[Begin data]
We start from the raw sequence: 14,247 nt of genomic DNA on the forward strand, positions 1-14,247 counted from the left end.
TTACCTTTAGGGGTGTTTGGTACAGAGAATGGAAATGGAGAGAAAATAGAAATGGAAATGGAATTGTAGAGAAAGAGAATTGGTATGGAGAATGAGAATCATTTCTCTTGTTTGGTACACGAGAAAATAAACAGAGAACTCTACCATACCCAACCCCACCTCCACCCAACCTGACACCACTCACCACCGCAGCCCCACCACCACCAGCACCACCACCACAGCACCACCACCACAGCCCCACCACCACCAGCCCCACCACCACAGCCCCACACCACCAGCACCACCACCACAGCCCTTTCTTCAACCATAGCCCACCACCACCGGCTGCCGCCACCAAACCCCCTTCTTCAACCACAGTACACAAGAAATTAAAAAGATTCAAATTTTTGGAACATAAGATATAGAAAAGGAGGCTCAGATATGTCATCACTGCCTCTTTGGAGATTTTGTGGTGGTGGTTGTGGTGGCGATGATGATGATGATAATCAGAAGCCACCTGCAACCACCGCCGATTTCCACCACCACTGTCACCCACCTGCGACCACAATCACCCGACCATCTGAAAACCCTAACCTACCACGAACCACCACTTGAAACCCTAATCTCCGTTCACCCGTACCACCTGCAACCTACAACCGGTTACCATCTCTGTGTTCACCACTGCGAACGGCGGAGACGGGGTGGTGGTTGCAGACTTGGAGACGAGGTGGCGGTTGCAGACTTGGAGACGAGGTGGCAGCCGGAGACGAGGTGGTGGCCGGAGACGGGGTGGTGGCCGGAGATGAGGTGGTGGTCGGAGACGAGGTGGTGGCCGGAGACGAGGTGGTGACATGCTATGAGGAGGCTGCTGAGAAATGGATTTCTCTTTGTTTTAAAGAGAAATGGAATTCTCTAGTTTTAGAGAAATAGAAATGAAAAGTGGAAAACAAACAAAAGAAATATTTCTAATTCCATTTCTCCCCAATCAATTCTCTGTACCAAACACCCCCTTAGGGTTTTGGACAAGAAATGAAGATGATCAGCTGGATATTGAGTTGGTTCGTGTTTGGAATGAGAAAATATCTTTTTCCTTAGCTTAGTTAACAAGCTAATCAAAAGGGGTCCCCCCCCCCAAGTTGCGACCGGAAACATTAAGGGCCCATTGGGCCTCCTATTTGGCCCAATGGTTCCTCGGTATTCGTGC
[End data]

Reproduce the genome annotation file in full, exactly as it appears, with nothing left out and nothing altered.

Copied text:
We start from the raw sequence: 14,247 nt of genomic DNA on the forward strand, positions 1-14,247 counted from the left end.
TTACCTTTAGGGGTGTTTGGTACAGAGAATGGAAATGGAGAGAAAATAGAAATGGAAATGGAATTGTAGAGAAAGAGAATTGGTATGGAGAATGAGAATCATTTCTCTTGTTTGGTACACGAGAAAATAAACAGAGAACTCTACCATACCCAACCCCACCTCCACCCAACCTGACACCACTCACCACCGCAGCCCCACCACCACCAGCACCACCACCACAGCACCACCACCACAGCCCCACCACCACCAGCCCCACCACCACAGCCCCACACCACCAGCACCACCACCACAGCCCTTTCTTCAACCATAGCCCACCACCACCGGCTGCCGCCACCAAACCCCCTTCTTCAACCACAGTACACAAGAAATTAAAAAGATTCAAATTTTTGGAACATAAGATATAGAAAAGGAGGCTCAGATATGTCATCACTGCCTCTTTGGAGATTTTGTGGTGGTGGTTGTGGTGGCGATGATGATGATGATAATCAGAAGCCACCTGCAACCACCGCCGATTTCCACCACCACTGTCACCCACCTGCGACCACAATCACCCGACCATCTGAAAACCCTAACCTACCACGAACCACCACTTGAAACCCTAATCTCCGTTCACCCGTACCACCTGCAACCTACAACCGGTTACCATCTCTGTGTTCACCACTGCGAACGGCGGAGACGGGGTGGTGGTTGCAGACTTGGAGACGAGGTGGCGGTTGCAGACTTGGAGACGAGGTGGCAGCCGGAGACGAGGTGGTGGCCGGAGACGGGGTGGTGGCCGGAGATGAGGTGGTGGTCGGAGACGAGGTGGTGGCCGGAGACGAGGTGGTGACATGCTATGAGGAGGCTGCTGAGAAATGGATTTCTCTTTGTTTTAAAGAGAAATGGAATTCTCTAGTTTTAGAGAAATAGAAATGAAAAGTGGAAAACAAACAAAAGAAATATTTCTAATTCCATTTCTCCCCAATCAATTCTCTGTACCAAACACCCCCTTAGGGTTTTGGACAAGAAATGAAGATGATCAGCTGGATATTGAGTTGGTTCGTGTTTGGAATGAGAAAATATCTTTTTCCTTAGCTTAGTTAACAAGCTAATCAAAAGGGGTCCCCCCCCCCAAGTTGCGACCGGAAACATTAAGGGCCCATTGGGCCTCCTATTTGGCCCAATGGTTCCTCGGTATTCGTGC